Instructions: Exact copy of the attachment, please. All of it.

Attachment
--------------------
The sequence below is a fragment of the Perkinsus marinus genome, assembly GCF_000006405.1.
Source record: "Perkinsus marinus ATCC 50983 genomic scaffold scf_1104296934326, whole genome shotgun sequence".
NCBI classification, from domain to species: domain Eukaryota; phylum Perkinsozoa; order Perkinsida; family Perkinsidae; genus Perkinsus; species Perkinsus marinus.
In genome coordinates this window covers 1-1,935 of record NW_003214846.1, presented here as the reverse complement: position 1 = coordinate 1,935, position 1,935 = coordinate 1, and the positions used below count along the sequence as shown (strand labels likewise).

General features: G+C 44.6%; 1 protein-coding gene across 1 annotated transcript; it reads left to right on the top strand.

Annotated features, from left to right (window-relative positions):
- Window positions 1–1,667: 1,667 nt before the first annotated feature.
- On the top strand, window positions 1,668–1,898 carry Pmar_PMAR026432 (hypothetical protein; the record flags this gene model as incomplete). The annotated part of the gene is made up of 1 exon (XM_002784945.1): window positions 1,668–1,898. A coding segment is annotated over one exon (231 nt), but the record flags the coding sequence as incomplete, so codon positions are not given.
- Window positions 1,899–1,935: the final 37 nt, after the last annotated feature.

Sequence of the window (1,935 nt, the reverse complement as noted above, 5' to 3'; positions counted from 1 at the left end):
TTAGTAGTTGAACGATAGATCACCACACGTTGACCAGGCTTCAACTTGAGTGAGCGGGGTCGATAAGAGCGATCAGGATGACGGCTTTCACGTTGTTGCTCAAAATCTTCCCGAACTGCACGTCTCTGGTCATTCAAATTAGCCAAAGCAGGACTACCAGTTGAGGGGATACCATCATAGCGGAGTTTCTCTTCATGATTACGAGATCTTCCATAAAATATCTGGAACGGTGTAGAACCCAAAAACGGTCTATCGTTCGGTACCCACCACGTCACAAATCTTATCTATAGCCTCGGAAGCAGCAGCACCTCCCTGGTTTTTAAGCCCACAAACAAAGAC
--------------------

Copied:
The sequence below is a fragment of the Perkinsus marinus genome, assembly GCF_000006405.1.
Source record: "Perkinsus marinus ATCC 50983 genomic scaffold scf_1104296934326, whole genome shotgun sequence".
NCBI classification, from domain to species: domain Eukaryota; phylum Perkinsozoa; order Perkinsida; family Perkinsidae; genus Perkinsus; species Perkinsus marinus.
In genome coordinates this window covers 1-1,935 of record NW_003214846.1, presented here as the reverse complement: position 1 = coordinate 1,935, position 1,935 = coordinate 1, and the positions used below count along the sequence as shown (strand labels likewise).

General features: G+C 44.6%; 1 protein-coding gene across 1 annotated transcript; it reads left to right on the top strand.

Annotated features, from left to right (window-relative positions):
- Window positions 1–1,667: 1,667 nt before the first annotated feature.
- On the top strand, window positions 1,668–1,898 carry Pmar_PMAR026432 (hypothetical protein; the record flags this gene model as incomplete). The annotated part of the gene is made up of 1 exon (XM_002784945.1): window positions 1,668–1,898. A coding segment is annotated over one exon (231 nt), but the record flags the coding sequence as incomplete, so codon positions are not given.
- Window positions 1,899–1,935: the final 37 nt, after the last annotated feature.

Sequence of the window (1,935 nt, the reverse complement as noted above, 5' to 3'; positions counted from 1 at the left end):
TTAGTAGTTGAACGATAGATCACCACACGTTGACCAGGCTTCAACTTGAGTGAGCGGGGTCGATAAGAGCGATCAGGATGACGGCTTTCACGTTGTTGCTCAAAATCTTCCCGAACTGCACGTCTCTGGTCATTCAAATTAGCCAAAGCAGGACTACCAGTTGAGGGGATACCATCATAGCGGAGTTTCTCTTCATGATTACGAGATCTTCCATAAAATATCTGGAACGGTGTAGAACCCAAAAACGGTCTATCGTTCGGTACCCACCACGTCACAAATCTTATCTATAGCCTCGGAAGCAGCAGCACCTCCCTGGTTTTTAAGCCCACAAACAAAGAC